His support, certainly within the metropolis, is not confined to the young or the less well-off. On the contrary, other London MPs admit that Corbynites in their constituency are older, well-heeled and affluent enough to indulge their principles. Corbyn purports to speak for the disaffected everywhere, and it is true that his writ runs far beyond the capital. But the realm he commands is, in the words of David Runciman, is “a London of the mind”.
The Labour left to which Corbyn belongs has traditionally favoured a centralised system and tight controls. While that hardly makes his faction unique in Westminster, Corbyn has shown limited enthusiasm for giving power to the regions. Nor has he responded very positively to pressure from Cruddas, John Denham and others for the foundation of an English Labour party.
His initial support for a constitutional convention has not been repeated, leaving changes designed to boost England – such as English voting on English legislation – as a Tory initiative. The devolution championed by Cruddas and Andrew Adonis before the election has been appropriated by George Osborne (and tweaked as a means to devolve government funding cuts.) Labour meanwhile still lacks any coherent story about English identity.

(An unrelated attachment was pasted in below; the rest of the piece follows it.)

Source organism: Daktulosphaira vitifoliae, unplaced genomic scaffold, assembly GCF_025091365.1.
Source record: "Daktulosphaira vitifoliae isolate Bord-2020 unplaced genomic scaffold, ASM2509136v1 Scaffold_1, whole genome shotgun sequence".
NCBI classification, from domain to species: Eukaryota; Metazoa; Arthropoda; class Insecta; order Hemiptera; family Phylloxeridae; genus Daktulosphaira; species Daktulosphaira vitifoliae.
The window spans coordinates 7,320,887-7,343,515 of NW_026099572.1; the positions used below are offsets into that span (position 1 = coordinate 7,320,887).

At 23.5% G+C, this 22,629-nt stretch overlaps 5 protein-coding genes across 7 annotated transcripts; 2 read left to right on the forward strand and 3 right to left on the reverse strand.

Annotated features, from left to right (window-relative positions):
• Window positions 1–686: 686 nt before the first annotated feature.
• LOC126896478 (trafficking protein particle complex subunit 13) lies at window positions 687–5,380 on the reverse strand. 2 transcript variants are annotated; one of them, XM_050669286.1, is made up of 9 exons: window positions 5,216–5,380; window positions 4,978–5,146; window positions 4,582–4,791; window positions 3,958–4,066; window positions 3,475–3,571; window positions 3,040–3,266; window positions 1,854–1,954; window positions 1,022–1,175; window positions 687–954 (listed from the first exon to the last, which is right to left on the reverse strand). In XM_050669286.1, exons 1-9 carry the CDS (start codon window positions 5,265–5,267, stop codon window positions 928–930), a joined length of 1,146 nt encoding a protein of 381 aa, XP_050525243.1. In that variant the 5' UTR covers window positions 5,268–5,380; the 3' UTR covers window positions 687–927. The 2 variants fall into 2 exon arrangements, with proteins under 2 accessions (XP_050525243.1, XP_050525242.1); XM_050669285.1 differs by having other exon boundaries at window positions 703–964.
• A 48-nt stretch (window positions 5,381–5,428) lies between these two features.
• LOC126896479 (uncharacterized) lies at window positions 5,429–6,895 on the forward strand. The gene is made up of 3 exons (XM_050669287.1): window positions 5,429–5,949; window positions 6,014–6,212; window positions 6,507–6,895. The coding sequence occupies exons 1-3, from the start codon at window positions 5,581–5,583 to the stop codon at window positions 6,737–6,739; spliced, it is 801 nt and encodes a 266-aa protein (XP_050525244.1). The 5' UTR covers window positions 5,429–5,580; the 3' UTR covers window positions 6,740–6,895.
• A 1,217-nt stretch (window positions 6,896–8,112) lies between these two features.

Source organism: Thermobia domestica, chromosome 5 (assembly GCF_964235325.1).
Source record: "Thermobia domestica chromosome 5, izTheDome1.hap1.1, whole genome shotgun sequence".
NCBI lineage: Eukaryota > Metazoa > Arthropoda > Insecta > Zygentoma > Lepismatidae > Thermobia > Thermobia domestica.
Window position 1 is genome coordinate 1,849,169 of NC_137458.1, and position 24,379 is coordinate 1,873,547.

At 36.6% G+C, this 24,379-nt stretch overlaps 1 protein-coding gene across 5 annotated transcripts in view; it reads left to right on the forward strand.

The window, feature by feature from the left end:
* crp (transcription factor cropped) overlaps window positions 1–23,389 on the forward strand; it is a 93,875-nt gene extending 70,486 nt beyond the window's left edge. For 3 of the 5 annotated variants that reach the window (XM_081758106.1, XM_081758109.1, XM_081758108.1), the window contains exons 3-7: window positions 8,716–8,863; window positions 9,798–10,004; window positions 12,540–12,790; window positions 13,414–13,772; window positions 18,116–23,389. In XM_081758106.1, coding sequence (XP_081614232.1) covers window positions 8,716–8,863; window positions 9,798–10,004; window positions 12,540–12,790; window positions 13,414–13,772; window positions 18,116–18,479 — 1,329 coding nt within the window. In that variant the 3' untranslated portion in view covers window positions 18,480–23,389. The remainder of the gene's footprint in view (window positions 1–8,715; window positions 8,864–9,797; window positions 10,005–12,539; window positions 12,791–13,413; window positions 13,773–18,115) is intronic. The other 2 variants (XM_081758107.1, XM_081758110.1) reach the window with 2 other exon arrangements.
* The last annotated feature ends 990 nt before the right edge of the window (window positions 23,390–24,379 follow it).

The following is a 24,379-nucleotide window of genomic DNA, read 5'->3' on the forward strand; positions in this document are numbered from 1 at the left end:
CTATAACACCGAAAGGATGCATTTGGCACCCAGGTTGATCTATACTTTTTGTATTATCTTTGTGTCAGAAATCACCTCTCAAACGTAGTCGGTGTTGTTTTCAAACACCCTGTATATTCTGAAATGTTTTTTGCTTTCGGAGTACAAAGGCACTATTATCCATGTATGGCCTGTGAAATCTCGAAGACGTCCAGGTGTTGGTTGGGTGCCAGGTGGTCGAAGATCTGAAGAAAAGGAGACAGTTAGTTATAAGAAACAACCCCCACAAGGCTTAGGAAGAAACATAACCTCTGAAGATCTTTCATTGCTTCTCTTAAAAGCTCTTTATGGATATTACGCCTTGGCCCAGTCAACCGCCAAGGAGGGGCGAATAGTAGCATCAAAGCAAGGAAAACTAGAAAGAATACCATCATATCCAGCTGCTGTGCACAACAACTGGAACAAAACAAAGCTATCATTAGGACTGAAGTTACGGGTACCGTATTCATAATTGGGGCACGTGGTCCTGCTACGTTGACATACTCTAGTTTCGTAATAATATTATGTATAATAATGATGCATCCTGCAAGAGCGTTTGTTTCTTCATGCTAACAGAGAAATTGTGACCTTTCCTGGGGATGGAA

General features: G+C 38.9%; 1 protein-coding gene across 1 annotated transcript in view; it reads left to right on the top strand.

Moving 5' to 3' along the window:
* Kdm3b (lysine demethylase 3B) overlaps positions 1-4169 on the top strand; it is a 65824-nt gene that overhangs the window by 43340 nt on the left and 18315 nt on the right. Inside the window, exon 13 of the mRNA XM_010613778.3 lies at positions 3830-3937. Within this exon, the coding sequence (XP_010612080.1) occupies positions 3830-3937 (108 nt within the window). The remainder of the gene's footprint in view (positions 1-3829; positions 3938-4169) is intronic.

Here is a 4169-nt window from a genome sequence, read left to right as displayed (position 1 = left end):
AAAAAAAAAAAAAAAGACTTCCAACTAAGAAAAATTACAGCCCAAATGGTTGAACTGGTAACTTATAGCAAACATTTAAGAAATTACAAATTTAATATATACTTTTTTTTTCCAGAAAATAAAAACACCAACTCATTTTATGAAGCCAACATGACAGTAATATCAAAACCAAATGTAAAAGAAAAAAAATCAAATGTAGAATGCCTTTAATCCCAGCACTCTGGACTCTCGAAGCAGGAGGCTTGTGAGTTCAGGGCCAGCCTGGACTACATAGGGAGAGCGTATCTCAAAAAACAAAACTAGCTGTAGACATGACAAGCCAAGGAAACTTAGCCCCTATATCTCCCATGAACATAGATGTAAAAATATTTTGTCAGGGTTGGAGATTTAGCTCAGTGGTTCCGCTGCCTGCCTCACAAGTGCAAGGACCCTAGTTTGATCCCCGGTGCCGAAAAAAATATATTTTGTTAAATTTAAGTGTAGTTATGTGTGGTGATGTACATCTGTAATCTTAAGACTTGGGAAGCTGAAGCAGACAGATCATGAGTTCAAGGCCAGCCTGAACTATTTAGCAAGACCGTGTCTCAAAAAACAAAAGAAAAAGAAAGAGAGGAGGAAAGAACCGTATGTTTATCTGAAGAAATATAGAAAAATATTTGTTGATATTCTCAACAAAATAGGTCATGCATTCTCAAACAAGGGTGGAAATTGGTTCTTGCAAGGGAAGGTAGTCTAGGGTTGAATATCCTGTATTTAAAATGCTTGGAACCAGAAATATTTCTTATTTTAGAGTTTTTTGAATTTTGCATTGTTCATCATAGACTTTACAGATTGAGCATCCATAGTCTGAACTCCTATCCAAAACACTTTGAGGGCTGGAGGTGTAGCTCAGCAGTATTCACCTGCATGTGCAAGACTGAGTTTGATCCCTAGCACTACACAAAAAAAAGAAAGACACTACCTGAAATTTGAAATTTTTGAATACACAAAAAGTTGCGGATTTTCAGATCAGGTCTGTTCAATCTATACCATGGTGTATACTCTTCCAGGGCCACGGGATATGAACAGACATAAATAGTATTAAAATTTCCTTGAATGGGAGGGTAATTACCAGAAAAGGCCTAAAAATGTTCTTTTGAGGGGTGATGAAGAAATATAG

The case for English Labour has been persuasively made by Denham and others. The difficulties in implementing such a change (considerable but far from insurmountable) have also been rehearsed. Suffice for now to focus on the national mood that such a movement could reflect and foster.
Relatively early in the last parliament, Labour thinkers in touch with the grassroots realised that, in an age of mass movement of people, of globalisation and security threats, voters felt a powerful identity with their street, their community and their town. I come from Boston in Lincolnshire, a byword for high immigration and social upheaval, and I have seen a little of how notions of belonging and estrangement evolve.
At first, many Bostonians turned against the Portuguese immigrants who came over in the initial wave of European migration to pick and package fruit and other crops. Families were shunned in public and housed in slum conditions. Public services were over-stretched, bigotry was rife, and the unease culminated in a riot.
But gradually (and unseen by the media) the mood changed. The Polish builder and his British counterpart felt an equal enthusiasm for a community made more vibrant by migration. They also experienced a shared anger that they had to drive more than 70 miles a day to Peterborough, the nearest city, and back if they wanted a job with a living wage. By the 2015 election, when Ukip hoped (but ultimately failed) to win the seat of Boston and Skegness from the Tories, a solidarity had emerged.